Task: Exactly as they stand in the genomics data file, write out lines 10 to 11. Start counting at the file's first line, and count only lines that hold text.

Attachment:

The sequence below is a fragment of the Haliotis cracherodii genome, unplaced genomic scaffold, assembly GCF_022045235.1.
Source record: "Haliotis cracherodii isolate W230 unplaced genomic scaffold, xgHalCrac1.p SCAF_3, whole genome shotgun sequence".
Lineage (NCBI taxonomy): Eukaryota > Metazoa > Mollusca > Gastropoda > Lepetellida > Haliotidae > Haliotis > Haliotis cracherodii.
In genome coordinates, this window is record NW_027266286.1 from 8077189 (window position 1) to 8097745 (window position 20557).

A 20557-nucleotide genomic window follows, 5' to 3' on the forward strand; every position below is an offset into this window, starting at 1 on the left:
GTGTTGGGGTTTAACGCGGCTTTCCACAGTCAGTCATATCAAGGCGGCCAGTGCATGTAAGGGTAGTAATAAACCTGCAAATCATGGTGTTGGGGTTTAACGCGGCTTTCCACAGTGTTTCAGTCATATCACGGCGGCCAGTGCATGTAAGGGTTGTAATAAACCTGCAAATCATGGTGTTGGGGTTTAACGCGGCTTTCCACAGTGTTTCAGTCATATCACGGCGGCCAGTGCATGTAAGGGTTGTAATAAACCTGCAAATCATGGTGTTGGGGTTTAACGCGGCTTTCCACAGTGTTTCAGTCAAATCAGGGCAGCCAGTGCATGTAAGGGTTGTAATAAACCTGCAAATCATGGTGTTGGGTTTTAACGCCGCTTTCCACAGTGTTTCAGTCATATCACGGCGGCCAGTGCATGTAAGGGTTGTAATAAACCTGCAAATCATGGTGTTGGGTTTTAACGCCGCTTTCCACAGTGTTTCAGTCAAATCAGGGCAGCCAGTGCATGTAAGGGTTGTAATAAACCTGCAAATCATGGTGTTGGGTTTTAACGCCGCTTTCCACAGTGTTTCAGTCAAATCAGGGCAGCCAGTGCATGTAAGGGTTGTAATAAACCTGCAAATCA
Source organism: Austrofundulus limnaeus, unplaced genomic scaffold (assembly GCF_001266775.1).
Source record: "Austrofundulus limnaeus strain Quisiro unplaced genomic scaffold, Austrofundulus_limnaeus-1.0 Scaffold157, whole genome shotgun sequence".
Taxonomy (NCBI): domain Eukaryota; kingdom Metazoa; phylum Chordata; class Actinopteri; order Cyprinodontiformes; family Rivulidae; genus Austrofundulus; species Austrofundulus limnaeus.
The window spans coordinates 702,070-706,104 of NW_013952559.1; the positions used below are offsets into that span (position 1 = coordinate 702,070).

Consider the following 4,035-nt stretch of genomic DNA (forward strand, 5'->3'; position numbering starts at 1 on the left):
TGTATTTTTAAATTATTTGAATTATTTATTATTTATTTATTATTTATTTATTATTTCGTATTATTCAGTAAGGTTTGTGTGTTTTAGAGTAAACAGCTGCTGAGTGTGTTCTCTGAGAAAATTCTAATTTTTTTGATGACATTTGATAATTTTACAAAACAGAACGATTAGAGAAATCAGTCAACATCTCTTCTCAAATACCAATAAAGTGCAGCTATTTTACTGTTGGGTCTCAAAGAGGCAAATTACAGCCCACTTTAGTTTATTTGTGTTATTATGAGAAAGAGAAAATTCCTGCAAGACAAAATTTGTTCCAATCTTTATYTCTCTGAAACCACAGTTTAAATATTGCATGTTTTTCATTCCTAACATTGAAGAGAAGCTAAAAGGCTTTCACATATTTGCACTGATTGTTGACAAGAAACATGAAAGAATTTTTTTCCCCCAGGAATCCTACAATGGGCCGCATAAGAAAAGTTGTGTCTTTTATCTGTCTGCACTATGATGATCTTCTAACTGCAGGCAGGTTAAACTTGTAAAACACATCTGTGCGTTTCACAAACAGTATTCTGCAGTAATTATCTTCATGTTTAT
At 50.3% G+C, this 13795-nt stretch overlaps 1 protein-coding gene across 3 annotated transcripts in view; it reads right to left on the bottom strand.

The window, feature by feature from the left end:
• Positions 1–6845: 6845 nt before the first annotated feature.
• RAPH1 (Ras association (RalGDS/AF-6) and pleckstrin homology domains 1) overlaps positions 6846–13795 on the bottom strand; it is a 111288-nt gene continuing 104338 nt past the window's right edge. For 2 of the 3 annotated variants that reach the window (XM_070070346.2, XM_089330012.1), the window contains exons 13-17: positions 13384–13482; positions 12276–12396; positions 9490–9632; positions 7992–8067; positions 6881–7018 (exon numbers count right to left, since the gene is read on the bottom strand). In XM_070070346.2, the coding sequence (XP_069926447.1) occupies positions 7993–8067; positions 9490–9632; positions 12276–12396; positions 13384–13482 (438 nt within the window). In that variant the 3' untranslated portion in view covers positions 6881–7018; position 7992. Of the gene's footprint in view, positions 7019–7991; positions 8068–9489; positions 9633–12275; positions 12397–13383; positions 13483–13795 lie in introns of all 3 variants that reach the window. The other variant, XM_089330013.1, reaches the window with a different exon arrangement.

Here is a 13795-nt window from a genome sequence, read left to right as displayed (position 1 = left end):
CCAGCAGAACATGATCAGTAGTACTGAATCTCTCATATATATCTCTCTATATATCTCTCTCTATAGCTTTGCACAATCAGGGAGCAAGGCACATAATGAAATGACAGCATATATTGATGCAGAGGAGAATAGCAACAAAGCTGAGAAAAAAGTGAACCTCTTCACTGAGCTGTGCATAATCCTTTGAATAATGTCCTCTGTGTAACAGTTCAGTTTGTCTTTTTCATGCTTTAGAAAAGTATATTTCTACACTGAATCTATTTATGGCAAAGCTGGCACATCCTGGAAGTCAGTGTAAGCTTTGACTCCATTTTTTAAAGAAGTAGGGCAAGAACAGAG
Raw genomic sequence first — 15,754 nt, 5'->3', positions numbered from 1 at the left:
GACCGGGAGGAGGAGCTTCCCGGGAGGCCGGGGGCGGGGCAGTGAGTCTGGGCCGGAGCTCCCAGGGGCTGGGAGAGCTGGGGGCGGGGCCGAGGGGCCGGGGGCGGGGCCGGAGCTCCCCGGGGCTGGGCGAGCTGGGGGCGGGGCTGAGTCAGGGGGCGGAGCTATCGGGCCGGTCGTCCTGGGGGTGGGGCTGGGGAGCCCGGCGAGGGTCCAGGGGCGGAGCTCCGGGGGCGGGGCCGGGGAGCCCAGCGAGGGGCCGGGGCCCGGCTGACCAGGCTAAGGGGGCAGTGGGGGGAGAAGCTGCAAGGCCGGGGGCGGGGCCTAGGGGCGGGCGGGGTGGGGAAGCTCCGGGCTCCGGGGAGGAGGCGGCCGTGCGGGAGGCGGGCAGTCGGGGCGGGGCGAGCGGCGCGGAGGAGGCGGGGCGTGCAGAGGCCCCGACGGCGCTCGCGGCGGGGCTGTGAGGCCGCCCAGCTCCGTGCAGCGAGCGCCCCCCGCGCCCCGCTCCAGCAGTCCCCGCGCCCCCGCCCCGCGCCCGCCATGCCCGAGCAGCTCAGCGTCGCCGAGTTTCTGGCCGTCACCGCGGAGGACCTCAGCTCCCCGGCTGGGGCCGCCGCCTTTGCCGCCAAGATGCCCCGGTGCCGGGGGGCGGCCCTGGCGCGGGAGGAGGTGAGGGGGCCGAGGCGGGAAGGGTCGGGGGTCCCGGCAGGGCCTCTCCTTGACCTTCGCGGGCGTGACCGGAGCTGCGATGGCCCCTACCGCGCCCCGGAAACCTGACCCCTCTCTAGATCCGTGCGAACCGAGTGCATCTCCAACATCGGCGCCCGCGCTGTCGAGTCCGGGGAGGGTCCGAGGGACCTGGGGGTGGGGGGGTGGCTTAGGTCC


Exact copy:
The window spans coordinates 702,070-706,104 of NW_013952559.1; the positions used below are offsets into that span (position 1 = coordinate 702,070).

Consider the following 4,035-nt stretch of genomic DNA (forward strand, 5'->3'; position numbering starts at 1 on the left):